Israel's soon-to-be-deployed anti-missile system, capable of intercepting barrages of rockets, may shoot down one of the biggest strategic threats facing the country in recent decades.
After successfully completing its final tests this week, the Iron Dome system, providing an answer to short-range rockets and artillery shells, is planned to be integrated into the army within six months, officials said.
The unique cutting-edge technology will be deployed along the border with the Hamas-ruled Gaza Strip, where militants have fired thousands of projectiles against southern Israel over the past decade.
In a second stage, it will be deployed along the border with Lebanon where the militant group Hezbollah is said to have an arsenal of more than 40,000 rockets.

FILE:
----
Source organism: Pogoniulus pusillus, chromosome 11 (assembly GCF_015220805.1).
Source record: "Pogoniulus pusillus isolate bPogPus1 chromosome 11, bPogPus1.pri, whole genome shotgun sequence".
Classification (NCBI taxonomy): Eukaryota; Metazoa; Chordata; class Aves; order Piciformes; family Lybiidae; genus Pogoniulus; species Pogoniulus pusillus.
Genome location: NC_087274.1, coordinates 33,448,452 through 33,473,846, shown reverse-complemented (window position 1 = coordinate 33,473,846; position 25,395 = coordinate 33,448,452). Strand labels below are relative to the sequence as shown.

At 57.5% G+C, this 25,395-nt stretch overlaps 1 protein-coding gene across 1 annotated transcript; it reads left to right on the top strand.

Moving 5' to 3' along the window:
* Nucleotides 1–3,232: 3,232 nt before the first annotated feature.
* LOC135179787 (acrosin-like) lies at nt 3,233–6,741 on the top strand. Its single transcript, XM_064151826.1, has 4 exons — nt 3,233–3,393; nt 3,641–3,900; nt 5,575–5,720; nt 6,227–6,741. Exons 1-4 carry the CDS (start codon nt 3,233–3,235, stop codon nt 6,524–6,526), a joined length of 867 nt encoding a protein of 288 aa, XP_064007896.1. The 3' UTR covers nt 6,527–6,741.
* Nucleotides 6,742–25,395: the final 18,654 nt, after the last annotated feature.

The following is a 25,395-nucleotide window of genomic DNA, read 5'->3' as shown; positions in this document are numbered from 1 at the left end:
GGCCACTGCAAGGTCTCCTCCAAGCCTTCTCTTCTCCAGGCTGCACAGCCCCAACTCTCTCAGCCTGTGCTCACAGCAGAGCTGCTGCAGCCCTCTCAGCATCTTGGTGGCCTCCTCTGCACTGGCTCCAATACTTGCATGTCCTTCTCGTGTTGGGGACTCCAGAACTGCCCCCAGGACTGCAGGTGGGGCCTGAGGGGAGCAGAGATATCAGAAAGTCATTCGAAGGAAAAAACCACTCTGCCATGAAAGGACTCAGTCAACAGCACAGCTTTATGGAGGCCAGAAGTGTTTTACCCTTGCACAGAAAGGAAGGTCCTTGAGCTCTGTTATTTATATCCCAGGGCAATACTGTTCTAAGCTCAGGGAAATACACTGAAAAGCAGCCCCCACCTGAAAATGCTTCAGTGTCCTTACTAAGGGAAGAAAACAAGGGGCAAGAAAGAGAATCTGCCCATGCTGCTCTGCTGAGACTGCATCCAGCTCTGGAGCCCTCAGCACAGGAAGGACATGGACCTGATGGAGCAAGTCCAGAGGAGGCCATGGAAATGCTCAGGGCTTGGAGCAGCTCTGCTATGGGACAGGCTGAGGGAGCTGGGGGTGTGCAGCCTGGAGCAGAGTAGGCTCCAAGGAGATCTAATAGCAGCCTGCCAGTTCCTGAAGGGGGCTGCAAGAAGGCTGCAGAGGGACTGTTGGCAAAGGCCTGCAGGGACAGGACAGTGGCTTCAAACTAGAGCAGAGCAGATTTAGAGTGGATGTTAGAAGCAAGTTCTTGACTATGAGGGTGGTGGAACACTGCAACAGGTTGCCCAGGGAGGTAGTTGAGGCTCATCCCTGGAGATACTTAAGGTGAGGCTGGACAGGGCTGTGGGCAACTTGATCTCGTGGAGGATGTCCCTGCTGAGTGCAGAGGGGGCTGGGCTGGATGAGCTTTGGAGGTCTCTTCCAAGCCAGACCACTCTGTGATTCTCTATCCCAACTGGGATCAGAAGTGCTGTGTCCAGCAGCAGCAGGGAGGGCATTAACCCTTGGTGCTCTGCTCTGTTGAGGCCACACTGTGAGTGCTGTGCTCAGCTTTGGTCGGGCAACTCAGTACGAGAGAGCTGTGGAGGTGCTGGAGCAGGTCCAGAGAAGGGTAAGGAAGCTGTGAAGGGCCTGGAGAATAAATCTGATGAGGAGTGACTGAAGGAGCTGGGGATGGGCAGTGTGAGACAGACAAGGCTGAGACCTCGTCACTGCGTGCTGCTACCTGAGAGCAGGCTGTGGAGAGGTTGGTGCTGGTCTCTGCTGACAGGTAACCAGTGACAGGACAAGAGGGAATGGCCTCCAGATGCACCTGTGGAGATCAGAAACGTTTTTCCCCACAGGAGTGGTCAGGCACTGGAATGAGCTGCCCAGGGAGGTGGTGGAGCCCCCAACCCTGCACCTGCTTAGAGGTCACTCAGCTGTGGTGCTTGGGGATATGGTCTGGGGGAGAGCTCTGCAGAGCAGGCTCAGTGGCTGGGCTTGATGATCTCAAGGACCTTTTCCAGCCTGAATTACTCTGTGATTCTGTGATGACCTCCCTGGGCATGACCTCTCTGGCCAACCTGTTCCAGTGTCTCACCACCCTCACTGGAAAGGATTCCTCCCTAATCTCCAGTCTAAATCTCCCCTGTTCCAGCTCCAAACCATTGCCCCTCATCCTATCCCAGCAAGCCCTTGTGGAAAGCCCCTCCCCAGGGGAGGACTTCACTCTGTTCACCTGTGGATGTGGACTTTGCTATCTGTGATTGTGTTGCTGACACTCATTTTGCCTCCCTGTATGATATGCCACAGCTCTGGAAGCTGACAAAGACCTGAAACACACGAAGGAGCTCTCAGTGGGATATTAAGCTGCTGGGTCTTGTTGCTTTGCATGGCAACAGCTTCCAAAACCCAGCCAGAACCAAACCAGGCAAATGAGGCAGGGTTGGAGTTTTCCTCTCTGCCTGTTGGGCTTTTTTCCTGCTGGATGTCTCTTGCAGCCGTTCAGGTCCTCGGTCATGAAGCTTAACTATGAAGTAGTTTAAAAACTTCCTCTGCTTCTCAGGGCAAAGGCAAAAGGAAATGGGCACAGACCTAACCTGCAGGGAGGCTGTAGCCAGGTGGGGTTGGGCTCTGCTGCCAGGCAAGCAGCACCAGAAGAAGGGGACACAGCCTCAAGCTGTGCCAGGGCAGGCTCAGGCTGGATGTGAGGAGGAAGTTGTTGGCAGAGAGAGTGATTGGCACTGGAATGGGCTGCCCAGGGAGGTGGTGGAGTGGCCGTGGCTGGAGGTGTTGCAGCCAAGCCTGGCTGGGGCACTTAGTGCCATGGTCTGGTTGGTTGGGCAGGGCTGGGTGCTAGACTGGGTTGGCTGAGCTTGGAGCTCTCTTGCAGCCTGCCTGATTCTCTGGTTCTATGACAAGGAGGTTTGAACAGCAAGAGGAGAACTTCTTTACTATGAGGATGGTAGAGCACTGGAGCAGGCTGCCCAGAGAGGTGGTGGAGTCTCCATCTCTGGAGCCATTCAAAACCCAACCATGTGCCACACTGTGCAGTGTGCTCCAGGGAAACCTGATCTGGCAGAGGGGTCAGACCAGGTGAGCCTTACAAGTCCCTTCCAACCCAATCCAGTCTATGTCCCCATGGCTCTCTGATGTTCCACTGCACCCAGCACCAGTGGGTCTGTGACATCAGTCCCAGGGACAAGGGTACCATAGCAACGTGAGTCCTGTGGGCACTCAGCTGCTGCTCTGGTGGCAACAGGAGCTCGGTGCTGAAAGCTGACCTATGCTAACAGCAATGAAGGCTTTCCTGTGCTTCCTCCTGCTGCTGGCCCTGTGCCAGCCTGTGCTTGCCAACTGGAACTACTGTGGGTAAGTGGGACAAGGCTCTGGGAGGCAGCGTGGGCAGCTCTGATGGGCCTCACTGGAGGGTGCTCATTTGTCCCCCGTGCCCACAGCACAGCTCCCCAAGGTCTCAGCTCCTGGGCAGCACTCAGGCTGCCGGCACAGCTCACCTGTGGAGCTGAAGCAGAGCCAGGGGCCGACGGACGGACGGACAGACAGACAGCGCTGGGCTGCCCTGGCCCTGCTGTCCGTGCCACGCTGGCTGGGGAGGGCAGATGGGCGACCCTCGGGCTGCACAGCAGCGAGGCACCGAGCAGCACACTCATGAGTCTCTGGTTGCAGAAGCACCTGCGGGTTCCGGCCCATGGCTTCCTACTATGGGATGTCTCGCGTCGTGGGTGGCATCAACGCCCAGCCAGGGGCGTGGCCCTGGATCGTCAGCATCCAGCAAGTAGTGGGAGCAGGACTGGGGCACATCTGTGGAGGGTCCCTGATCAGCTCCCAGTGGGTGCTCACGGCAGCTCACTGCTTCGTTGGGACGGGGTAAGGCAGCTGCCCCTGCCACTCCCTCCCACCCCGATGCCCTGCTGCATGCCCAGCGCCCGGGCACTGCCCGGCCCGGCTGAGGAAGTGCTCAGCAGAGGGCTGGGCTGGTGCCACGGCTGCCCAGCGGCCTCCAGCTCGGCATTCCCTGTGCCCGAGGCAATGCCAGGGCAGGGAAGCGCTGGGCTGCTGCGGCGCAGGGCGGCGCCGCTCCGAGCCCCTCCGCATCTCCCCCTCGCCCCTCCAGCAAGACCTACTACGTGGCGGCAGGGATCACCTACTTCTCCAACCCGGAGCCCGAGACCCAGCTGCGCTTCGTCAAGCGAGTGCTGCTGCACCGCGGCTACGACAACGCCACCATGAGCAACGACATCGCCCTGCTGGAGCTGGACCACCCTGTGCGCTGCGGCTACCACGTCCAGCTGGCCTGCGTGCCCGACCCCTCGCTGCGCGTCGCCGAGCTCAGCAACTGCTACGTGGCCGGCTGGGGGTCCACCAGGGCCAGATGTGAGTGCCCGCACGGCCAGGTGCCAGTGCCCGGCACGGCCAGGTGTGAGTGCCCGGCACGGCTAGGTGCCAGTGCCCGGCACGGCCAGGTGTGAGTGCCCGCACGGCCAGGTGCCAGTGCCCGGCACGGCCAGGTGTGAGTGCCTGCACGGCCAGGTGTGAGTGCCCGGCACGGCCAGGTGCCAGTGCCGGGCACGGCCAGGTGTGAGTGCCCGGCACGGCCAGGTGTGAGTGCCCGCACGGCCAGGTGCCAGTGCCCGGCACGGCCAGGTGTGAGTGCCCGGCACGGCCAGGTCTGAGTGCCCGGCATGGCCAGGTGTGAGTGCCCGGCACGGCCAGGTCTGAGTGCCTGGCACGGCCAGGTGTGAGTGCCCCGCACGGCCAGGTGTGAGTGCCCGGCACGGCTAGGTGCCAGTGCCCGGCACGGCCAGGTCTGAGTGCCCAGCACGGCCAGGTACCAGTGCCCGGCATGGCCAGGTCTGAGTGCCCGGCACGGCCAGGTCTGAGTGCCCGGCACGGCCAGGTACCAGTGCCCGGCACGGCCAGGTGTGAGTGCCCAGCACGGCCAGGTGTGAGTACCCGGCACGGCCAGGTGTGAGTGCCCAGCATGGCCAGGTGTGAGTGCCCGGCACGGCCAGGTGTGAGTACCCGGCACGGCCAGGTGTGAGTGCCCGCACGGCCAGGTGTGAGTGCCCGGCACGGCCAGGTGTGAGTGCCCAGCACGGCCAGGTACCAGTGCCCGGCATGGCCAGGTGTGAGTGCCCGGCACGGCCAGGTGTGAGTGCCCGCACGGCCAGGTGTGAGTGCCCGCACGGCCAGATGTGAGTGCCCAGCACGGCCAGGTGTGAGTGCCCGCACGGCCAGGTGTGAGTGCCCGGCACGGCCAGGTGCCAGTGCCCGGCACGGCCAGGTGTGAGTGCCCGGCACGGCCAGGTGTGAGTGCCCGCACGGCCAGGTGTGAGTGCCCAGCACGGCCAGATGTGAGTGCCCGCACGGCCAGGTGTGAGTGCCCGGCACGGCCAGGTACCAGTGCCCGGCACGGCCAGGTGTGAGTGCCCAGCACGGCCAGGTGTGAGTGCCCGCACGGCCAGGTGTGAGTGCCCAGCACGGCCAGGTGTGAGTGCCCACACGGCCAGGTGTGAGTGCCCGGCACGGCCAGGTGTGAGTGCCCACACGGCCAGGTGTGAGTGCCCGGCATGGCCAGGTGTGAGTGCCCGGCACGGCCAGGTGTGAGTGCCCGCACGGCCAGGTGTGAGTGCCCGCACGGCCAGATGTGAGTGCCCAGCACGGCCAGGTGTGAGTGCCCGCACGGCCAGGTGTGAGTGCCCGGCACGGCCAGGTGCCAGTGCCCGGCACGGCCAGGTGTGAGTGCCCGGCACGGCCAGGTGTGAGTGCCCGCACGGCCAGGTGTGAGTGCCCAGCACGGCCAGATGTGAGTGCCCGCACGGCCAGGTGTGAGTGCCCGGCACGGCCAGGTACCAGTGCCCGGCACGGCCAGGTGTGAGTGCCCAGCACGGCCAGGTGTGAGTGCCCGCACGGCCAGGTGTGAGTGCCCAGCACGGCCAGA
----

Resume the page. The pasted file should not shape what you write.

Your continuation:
The Iron Dome will join the Arrow long-range ballistic missile defence system in an ambitious multi-layered programme to protect Israeli cities from rockets and missiles fired from Lebanon, the Gaza Strip, Syria and Iran.
A third system specifically aimed at countering medium-range missiles is planned to be developed in the coming years, the ministry said.
According to officials, the Iron Dome marks a major strategic breakthrough for Israel, which has struggled in the face of rockets fired from Lebanon since the early 1980s.